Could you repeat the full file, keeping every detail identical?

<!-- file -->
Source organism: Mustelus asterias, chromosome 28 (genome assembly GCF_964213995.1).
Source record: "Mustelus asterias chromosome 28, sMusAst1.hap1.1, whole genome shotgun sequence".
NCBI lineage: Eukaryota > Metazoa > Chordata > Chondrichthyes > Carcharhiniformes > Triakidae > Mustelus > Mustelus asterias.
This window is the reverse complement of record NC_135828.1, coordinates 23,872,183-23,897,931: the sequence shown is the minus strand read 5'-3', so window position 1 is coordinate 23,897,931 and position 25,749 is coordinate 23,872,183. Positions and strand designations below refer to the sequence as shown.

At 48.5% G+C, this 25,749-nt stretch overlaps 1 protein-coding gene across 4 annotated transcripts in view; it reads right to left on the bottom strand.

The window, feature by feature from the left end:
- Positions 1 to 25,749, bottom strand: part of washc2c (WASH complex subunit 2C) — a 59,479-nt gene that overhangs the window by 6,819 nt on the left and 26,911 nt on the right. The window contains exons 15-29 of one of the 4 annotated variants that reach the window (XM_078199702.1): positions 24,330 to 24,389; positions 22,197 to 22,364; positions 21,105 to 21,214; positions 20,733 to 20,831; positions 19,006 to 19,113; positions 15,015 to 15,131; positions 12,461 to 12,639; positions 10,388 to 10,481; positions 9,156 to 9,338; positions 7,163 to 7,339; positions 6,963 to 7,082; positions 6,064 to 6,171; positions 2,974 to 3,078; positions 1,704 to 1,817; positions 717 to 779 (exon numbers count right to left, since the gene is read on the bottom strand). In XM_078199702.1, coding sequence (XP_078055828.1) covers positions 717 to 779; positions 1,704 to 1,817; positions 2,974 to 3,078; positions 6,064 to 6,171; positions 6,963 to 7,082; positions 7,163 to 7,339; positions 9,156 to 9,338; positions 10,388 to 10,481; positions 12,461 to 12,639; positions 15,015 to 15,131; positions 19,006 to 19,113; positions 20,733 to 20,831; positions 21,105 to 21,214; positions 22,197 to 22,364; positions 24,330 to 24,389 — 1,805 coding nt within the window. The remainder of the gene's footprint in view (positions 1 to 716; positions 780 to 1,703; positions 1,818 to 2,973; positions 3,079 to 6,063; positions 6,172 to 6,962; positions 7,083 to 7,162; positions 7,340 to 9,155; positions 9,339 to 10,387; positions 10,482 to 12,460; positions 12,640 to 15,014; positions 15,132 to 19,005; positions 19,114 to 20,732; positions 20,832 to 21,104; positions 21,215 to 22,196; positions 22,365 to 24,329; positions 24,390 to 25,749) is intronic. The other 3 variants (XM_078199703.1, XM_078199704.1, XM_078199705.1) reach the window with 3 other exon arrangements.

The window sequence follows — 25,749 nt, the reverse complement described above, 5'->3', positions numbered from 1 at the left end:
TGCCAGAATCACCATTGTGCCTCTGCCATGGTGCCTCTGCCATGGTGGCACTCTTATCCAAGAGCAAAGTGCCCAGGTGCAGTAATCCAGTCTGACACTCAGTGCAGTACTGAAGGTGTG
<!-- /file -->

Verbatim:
Source organism: Mustelus asterias, chromosome 28 (genome assembly GCF_964213995.1).
Source record: "Mustelus asterias chromosome 28, sMusAst1.hap1.1, whole genome shotgun sequence".
NCBI lineage: Eukaryota > Metazoa > Chordata > Chondrichthyes > Carcharhiniformes > Triakidae > Mustelus > Mustelus asterias.
This window is the reverse complement of record NC_135828.1, coordinates 23,872,183-23,897,931: the sequence shown is the minus strand read 5'-3', so window position 1 is coordinate 23,897,931 and position 25,749 is coordinate 23,872,183. Positions and strand designations below refer to the sequence as shown.

At 48.5% G+C, this 25,749-nt stretch overlaps 1 protein-coding gene across 4 annotated transcripts in view; it reads right to left on the bottom strand.

The window, feature by feature from the left end:
- Positions 1 to 25,749, bottom strand: part of washc2c (WASH complex subunit 2C) — a 59,479-nt gene that overhangs the window by 6,819 nt on the left and 26,911 nt on the right. The window contains exons 15-29 of one of the 4 annotated variants that reach the window (XM_078199702.1): positions 24,330 to 24,389; positions 22,197 to 22,364; positions 21,105 to 21,214; positions 20,733 to 20,831; positions 19,006 to 19,113; positions 15,015 to 15,131; positions 12,461 to 12,639; positions 10,388 to 10,481; positions 9,156 to 9,338; positions 7,163 to 7,339; positions 6,963 to 7,082; positions 6,064 to 6,171; positions 2,974 to 3,078; positions 1,704 to 1,817; positions 717 to 779 (exon numbers count right to left, since the gene is read on the bottom strand). In XM_078199702.1, coding sequence (XP_078055828.1) covers positions 717 to 779; positions 1,704 to 1,817; positions 2,974 to 3,078; positions 6,064 to 6,171; positions 6,963 to 7,082; positions 7,163 to 7,339; positions 9,156 to 9,338; positions 10,388 to 10,481; positions 12,461 to 12,639; positions 15,015 to 15,131; positions 19,006 to 19,113; positions 20,733 to 20,831; positions 21,105 to 21,214; positions 22,197 to 22,364; positions 24,330 to 24,389 — 1,805 coding nt within the window. The remainder of the gene's footprint in view (positions 1 to 716; positions 780 to 1,703; positions 1,818 to 2,973; positions 3,079 to 6,063; positions 6,172 to 6,962; positions 7,083 to 7,162; positions 7,340 to 9,155; positions 9,339 to 10,387; positions 10,482 to 12,460; positions 12,640 to 15,014; positions 15,132 to 19,005; positions 19,114 to 20,732; positions 20,832 to 21,104; positions 21,215 to 22,196; positions 22,365 to 24,329; positions 24,390 to 25,749) is intronic. The other 3 variants (XM_078199703.1, XM_078199704.1, XM_078199705.1) reach the window with 3 other exon arrangements.

The window sequence follows — 25,749 nt, the reverse complement described above, 5'->3', positions numbered from 1 at the left end:
TGCCAGAATCACCATTGTGCCTCTGCCATGGTGCCTCTGCCATGGTGGCACTCTTATCCAAGAGCAAAGTGCCCAGGTGCAGTAATCCAGTCTGACACTCAGTGCAGTACTGAAGGTGTG